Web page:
Day in the life: technical content manager→ Back to stories
The role of technical content manager is new for me – as well as for BDB. Given the specialised nature of many of our b2b clients, there is a continuing need for content in various formats. Already in my third week, I have so far crafted copy for white papers, features, press releases, blogs and social media.
BDB’s client portfolio is wide-ranging and includes food and nutrition, construction, engineering, manufacturing and pharmaceutical industries, so it helps that my background is b2b. This makes it easier when copywriting for specific audiences and to get to grips with clients’ needs, sectors and business.
A typical day as a technical content manager starts with a detailed brief – generally from a member of the account handling team, but it can come directly from a client, too. Switching between different topics on a day-to-day basis involves immersing myself in subjects that I’m not always familiar with already, such as valves or collagen peptides. However, the varied nature is what I love!
Taking the time to write a thorough brief is essential, as well as extensive research into the topic – reading around any current issues can form the backbone of an interesting piece of content.
To help form the basis of a good copywriting brief, it is useful to know the following details:
- What? The specifics – is it a feature, white paper or a blog? What are we trying to achieve? Any key messages that are important should be outlined here.
- Why? Why should the audience care? Think about the action you want the reader to take – do you want them to buy something or learn more about the brand?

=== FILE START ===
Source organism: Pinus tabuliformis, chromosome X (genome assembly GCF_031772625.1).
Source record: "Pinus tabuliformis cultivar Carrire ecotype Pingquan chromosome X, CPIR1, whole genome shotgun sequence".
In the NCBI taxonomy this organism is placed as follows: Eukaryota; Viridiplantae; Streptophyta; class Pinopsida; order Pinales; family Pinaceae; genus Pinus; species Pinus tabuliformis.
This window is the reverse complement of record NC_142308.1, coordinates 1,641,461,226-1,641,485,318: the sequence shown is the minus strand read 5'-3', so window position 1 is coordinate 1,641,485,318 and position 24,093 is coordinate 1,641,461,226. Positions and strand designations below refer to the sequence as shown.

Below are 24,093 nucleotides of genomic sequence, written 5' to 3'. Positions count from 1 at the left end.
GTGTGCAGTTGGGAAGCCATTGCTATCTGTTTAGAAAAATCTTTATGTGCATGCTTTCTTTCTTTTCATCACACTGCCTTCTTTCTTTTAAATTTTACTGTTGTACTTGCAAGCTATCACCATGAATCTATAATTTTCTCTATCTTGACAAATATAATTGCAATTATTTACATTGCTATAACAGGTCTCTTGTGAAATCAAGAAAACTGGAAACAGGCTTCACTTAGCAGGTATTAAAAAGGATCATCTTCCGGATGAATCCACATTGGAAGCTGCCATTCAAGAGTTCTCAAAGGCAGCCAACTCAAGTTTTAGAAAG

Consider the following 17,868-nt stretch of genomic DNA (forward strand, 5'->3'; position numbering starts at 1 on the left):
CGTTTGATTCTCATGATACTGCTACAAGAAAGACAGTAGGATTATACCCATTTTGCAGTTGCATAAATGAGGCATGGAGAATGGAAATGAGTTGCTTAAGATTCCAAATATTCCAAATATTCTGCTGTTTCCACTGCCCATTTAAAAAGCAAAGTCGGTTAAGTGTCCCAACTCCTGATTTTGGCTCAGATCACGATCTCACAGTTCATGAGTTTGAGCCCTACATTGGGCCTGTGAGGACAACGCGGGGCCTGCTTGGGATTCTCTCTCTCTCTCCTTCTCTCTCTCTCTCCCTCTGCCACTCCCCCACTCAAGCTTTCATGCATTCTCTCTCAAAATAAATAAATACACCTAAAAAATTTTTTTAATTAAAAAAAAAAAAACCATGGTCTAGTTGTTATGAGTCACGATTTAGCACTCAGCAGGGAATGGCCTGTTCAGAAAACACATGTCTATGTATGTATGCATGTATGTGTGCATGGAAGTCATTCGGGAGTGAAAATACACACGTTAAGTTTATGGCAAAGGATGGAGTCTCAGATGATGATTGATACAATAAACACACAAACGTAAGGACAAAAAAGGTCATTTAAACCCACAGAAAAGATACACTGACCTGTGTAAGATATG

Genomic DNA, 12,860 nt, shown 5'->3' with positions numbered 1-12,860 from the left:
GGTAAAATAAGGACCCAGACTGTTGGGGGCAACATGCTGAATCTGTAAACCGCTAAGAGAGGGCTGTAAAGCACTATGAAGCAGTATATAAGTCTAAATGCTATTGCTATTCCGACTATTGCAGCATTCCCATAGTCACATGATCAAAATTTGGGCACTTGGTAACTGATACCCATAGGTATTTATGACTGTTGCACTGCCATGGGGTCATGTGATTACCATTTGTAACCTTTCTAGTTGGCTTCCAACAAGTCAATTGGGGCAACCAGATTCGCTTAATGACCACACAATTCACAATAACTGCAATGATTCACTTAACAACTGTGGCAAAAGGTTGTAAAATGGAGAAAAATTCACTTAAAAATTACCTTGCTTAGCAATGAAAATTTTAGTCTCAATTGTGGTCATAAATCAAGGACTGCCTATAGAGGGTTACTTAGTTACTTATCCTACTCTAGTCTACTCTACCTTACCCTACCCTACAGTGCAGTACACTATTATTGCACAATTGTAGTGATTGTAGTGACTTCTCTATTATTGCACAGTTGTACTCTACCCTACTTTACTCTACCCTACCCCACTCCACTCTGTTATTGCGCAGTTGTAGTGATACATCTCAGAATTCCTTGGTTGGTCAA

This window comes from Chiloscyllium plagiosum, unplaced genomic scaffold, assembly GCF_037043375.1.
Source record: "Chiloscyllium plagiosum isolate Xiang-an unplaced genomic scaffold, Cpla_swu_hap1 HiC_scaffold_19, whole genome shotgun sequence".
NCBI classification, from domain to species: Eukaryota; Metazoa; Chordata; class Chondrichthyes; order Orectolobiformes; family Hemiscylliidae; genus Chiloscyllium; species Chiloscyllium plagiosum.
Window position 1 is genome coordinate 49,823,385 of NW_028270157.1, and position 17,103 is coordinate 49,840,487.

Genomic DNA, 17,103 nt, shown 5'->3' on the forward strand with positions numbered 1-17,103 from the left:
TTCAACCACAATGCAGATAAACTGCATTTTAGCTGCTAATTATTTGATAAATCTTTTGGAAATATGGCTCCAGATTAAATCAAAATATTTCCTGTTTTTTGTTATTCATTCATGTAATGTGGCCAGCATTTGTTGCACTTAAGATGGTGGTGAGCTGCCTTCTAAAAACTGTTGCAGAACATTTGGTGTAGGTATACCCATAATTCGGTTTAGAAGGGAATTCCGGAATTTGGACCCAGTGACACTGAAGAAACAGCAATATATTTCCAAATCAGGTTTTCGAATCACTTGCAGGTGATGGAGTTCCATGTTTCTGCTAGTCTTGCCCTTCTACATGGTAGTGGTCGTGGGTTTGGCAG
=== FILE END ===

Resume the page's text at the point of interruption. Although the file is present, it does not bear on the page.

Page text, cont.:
- Who? Who is the audience? Whether they are knowledgeable or not on the subject really sets the tone and defines the style of the content.
- Where? Where will the copy appear? Let us know the platform too – is it a website or brochure? It’s also crucial to know if the text will be translated as it needs to be easily interpreted into other languages.
- How? The review process, the deadlines, the research involved – all key points in the process.
Armed with the information above, it’s easier to shape the argument and themes of the piece of content.
Inevitably there are still questions to be asked – it is the role of the copywriter to be inquisitive and check details with the wider team. While it takes time in the short-term, it is ultimately worth it in the end, to produce something that is exactly what the client needs.
The rise in businesses taking a more content marketing focused approach (A 63% to 75% rise in the UK between 2015 and 2016 (1), to be exact) has meant that our clients are looking more than ever at the creation of engaging, relevant and informative content. For more information on our content marketing strategies, or if you’re interested in a career at BDB, contact us at firstname.lastname@example.org.
(1) Content Marketing in the UK 2016: Benchmarks, Budgets, and Trends, The Content Marketing Institute